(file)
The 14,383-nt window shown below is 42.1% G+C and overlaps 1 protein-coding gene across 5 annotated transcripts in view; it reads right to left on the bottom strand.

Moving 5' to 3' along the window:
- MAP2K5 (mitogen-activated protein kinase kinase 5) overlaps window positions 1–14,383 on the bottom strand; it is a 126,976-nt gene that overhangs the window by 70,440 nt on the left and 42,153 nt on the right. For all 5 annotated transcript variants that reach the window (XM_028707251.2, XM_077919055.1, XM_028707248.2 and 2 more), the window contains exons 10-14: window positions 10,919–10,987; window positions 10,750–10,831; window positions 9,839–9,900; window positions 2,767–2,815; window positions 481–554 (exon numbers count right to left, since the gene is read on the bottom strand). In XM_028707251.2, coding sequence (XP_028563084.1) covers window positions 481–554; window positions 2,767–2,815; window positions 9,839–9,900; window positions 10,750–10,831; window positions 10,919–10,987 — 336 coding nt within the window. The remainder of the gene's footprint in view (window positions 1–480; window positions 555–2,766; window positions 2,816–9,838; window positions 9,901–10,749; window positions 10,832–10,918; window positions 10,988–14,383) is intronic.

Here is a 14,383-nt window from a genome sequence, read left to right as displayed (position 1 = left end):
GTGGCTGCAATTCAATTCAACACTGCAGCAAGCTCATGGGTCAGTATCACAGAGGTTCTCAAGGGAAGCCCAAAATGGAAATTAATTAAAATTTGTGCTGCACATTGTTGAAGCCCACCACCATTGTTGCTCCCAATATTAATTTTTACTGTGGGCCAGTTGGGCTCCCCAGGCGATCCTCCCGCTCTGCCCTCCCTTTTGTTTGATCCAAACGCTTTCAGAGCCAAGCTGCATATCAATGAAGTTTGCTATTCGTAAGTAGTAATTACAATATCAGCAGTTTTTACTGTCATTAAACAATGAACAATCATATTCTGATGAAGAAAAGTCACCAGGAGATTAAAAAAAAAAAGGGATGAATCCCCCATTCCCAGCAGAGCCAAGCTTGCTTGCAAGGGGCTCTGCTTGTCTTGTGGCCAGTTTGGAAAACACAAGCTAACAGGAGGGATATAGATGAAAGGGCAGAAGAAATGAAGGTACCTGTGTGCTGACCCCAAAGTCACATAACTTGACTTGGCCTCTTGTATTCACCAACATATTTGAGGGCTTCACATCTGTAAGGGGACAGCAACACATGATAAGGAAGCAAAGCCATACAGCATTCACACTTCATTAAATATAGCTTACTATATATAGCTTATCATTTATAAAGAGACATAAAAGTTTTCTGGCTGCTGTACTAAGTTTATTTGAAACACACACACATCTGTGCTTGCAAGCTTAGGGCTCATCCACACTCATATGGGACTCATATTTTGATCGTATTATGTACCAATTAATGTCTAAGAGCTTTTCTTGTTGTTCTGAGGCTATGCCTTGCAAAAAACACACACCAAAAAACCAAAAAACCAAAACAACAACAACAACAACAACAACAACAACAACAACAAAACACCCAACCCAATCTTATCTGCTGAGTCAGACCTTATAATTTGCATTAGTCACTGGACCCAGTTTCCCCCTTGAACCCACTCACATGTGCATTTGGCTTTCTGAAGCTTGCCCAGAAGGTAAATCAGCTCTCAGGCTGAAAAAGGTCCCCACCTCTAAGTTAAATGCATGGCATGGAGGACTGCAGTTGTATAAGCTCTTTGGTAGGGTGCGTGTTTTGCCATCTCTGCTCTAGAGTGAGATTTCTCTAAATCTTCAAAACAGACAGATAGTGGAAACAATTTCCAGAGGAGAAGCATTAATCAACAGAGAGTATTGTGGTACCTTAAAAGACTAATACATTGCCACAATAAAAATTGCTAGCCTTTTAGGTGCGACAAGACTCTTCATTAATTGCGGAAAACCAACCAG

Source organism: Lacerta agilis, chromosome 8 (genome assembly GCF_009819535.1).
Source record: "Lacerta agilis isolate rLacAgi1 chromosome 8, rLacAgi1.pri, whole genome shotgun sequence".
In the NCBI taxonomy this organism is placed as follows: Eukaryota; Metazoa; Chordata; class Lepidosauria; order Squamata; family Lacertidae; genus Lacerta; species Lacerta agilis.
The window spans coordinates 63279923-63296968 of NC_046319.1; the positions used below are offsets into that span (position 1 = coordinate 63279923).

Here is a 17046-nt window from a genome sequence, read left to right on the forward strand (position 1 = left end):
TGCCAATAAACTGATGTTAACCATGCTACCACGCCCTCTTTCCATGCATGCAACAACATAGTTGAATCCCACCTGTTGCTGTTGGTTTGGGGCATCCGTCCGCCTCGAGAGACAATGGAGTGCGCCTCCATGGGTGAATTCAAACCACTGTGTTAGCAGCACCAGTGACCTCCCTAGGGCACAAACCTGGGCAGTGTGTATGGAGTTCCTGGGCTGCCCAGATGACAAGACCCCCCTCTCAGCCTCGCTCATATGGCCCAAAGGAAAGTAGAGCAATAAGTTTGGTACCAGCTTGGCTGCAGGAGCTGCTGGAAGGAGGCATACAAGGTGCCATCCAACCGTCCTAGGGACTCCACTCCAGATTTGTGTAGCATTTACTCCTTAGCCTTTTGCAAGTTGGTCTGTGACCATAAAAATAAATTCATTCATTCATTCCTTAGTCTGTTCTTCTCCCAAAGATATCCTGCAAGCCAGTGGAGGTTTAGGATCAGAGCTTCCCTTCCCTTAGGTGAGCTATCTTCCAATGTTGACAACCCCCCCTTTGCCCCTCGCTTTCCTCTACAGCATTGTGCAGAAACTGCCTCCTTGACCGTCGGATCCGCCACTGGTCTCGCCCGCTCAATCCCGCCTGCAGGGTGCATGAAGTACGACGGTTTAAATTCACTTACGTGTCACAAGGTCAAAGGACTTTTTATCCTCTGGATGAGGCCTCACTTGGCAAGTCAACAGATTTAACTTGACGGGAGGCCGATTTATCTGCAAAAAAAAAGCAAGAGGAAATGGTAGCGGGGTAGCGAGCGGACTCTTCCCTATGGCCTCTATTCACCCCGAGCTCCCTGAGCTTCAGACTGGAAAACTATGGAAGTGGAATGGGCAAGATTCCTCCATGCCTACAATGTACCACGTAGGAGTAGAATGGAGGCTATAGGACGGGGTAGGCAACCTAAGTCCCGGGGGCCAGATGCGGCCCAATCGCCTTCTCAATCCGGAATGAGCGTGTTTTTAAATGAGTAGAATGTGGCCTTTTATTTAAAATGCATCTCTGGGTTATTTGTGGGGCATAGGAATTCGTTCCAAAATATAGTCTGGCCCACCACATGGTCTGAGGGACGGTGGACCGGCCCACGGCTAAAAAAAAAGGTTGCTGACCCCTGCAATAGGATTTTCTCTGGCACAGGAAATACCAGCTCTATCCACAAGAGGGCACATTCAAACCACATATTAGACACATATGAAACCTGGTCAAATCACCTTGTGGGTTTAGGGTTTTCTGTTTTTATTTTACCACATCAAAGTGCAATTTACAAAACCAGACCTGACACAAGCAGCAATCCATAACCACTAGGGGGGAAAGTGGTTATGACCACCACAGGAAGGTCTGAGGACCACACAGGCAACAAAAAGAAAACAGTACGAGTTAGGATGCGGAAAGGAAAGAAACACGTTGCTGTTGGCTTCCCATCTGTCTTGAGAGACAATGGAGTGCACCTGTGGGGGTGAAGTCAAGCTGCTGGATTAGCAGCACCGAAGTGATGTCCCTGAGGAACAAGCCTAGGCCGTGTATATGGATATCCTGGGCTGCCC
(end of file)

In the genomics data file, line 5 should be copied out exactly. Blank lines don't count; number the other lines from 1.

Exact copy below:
GTGGCTGCAATTCAATTCAACACTGCAGCAAGCTCATGGGTCAGTATCACAGAGGTTCTCAAGGGAAGCCCAAAATGGAAATTAATTAAAATTTGTGCTGCACATTGTTGAAGCCCACCACCATTGTTGCTCCCAATATTAATTTTTACTGTGGGCCAGTTGGGCTCCCCAGGCGATCCTCCCGCTCTGCCCTCCCTTTTGTTTGATCCAAACGCTTTCAGAGCCAAGCTGCATATCAATGAAGTTTGCTATTCGTAAGTAGTAATTACAATATCAGCAGTTTTTACTGTCATTAAACAATGAACAATCATATTCTGATGAAGAAAAGTCACCAGGAGATTAAAAAAAAAAAGGGATGAATCCCCCATTCCCAGCAGAGCCAAGCTTGCTTGCAAGGGGCTCTGCTTGTCTTGTGGCCAGTTTGGAAAACACAAGCTAACAGGAGGGATATAGATGAAAGGGCAGAAGAAATGAAGGTACCTGTGTGCTGACCCCAAAGTCACATAACTTGACTTGGCCTCTTGTATTCACCAACATATTTGAGGGCTTCACATCTGTAAGGGGACAGCAACACATGATAAGGAAGCAAAGCCATACAGCATTCACACTTCATTAAATATAGCTTACTATATATAGCTTATCATTTATAAAGAGACATAAAAGTTTTCTGGCTGCTGTACTAAGTTTATTTGAAACACACACACATCTGTGCTTGCAAGCTTAGGGCTCATCCACACTCATATGGGACTCATATTTTGATCGTATTATGTACCAATTAATGTCTAAGAGCTTTTCTTGTTGTTCTGAGGCTATGCCTTGCAAAAAACACACACCAAAAAACCAAAAAACCAAAACAACAACAACAACAACAACAACAACAACAACAACAAAACACCCAACCCAATCTTATCTGCTGAGTCAGACCTTATAATTTGCATTAGTCACTGGACCCAGTTTCCCCCTTGAACCCACTCACATGTGCATTTGGCTTTCTGAAGCTTGCCCAGAAGGTAAATCAGCTCTCAGGCTGAAAAAGGTCCCCACCTCTAAGTTAAATGCATGGCATGGAGGACTGCAGTTGTATAAGCTCTTTGGTAGGGTGCGTGTTTTGCCATCTCTGCTCTAGAGTGAGATTTCTCTAAATCTTCAAAACAGACAGATAGTGGAAACAATTTCCAGAGGAGAAGCATTAATCAACAGAGAGTATTGTGGTACCTTAAAAGACTAATACATTGCCACAATAAAAATTGCTAGCCTTTTAGGTGCGACAAGACTCTTCATTAATTGCGGAAAACCAACCAG